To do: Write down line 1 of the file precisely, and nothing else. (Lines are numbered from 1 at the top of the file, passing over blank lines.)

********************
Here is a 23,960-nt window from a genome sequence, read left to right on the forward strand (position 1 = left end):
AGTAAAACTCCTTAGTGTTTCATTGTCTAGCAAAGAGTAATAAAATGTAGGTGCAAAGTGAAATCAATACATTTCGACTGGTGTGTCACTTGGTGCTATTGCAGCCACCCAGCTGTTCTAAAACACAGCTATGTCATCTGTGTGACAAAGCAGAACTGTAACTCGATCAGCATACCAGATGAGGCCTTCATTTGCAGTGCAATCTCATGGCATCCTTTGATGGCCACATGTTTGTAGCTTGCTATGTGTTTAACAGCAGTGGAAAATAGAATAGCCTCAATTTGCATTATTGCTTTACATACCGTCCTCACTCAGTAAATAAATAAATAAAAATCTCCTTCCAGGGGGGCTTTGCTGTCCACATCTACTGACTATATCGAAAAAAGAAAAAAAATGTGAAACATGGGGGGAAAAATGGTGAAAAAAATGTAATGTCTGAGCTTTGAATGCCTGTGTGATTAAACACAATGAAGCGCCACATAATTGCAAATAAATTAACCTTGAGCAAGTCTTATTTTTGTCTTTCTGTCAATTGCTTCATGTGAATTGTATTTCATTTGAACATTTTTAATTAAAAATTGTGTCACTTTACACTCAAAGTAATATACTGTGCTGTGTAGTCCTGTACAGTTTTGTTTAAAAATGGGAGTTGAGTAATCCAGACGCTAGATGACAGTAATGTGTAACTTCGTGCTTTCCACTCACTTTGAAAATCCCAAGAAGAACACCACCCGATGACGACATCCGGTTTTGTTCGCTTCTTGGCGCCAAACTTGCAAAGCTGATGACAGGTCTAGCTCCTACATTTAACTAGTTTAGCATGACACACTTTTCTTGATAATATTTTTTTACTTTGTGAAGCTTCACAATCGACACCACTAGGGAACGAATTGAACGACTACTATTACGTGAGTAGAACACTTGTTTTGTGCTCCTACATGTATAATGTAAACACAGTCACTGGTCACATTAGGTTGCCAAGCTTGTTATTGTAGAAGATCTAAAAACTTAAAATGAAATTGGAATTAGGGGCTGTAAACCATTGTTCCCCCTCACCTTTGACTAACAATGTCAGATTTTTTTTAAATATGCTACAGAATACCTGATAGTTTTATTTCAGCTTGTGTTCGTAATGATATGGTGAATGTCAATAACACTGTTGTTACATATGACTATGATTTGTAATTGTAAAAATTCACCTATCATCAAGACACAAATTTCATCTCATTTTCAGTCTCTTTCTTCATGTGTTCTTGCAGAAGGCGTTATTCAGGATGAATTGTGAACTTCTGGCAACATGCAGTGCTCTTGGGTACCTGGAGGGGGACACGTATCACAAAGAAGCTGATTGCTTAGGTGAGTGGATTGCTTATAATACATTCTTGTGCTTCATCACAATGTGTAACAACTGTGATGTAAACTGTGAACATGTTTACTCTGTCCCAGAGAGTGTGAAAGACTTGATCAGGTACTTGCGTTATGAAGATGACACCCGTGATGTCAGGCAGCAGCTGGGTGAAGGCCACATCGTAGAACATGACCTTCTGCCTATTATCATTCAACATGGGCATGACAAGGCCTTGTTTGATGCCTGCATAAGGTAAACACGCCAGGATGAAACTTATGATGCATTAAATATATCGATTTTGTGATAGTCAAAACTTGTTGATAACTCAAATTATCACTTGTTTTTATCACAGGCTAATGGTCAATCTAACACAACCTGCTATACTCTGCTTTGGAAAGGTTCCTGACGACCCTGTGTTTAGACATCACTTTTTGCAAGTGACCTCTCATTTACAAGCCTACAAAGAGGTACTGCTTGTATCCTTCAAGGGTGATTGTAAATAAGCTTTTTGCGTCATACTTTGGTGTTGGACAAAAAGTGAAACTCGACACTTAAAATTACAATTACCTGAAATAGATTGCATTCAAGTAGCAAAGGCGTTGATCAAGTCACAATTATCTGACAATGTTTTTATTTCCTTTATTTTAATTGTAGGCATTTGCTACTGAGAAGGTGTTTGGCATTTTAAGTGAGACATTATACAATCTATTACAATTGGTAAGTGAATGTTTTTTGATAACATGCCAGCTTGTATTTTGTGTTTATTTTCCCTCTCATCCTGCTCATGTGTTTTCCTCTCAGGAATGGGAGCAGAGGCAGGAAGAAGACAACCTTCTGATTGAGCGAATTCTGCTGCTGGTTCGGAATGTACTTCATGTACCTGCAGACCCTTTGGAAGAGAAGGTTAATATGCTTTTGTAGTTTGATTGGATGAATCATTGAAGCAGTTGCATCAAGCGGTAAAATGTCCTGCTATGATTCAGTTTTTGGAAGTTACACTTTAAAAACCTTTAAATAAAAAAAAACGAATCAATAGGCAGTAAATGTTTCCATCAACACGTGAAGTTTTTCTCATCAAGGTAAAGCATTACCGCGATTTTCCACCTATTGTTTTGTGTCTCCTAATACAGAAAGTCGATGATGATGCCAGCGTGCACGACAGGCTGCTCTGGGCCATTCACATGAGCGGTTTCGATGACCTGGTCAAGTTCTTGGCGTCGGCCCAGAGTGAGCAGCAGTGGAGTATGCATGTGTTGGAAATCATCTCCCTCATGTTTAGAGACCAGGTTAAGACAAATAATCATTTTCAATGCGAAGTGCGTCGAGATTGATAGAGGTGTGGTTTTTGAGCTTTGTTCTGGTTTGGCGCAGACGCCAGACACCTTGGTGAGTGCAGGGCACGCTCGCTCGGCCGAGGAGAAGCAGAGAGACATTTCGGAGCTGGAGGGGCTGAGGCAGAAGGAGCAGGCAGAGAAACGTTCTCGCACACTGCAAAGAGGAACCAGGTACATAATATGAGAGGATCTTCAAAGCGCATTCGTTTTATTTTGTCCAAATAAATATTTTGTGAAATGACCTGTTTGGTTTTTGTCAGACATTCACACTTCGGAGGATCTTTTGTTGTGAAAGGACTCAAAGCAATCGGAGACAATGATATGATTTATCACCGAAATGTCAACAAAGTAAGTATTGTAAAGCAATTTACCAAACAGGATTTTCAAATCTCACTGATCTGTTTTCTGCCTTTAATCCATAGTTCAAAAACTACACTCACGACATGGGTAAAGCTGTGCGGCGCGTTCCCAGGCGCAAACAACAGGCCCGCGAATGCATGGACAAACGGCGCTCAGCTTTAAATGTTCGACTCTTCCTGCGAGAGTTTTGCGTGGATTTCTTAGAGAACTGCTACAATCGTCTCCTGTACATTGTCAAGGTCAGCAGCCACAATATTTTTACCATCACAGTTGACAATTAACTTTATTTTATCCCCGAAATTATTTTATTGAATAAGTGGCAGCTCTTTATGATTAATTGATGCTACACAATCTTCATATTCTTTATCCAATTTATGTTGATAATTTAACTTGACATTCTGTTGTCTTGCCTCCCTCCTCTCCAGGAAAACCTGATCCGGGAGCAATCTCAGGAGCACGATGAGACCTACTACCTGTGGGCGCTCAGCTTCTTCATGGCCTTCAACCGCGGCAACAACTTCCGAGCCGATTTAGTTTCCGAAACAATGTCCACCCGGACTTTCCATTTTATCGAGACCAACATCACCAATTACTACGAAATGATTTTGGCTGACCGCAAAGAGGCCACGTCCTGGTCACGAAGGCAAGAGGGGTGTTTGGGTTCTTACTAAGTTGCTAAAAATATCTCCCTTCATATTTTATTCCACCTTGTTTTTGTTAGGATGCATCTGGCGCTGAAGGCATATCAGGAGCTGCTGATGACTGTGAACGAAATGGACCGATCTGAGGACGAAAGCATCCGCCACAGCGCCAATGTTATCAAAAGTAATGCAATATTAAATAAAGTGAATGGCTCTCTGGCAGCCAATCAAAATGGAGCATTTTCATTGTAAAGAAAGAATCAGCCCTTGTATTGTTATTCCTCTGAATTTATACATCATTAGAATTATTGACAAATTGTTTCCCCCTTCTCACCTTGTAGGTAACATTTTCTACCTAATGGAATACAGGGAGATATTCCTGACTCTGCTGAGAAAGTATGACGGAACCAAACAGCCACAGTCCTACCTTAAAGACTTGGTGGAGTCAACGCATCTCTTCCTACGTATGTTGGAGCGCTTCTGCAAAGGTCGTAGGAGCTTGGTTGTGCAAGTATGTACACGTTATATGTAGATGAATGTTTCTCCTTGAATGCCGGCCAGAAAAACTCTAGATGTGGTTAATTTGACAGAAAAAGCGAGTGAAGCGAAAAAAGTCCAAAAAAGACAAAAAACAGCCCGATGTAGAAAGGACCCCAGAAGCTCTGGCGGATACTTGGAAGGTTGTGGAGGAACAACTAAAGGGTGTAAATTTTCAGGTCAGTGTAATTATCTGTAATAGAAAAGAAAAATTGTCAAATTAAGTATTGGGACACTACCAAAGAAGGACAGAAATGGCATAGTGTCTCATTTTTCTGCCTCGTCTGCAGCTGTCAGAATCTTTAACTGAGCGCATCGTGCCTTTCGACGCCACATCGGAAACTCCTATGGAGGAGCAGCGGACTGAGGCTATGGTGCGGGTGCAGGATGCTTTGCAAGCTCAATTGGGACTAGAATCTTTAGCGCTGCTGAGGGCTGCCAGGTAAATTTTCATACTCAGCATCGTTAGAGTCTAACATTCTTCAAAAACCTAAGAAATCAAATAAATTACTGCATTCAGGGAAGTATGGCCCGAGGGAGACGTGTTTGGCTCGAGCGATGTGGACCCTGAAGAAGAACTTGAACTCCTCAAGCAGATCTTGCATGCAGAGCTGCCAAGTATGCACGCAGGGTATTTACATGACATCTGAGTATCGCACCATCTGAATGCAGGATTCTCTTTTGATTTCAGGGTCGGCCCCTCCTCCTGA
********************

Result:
Here is a 23,960-nt window from a genome sequence, read left to right on the forward strand (position 1 = left end):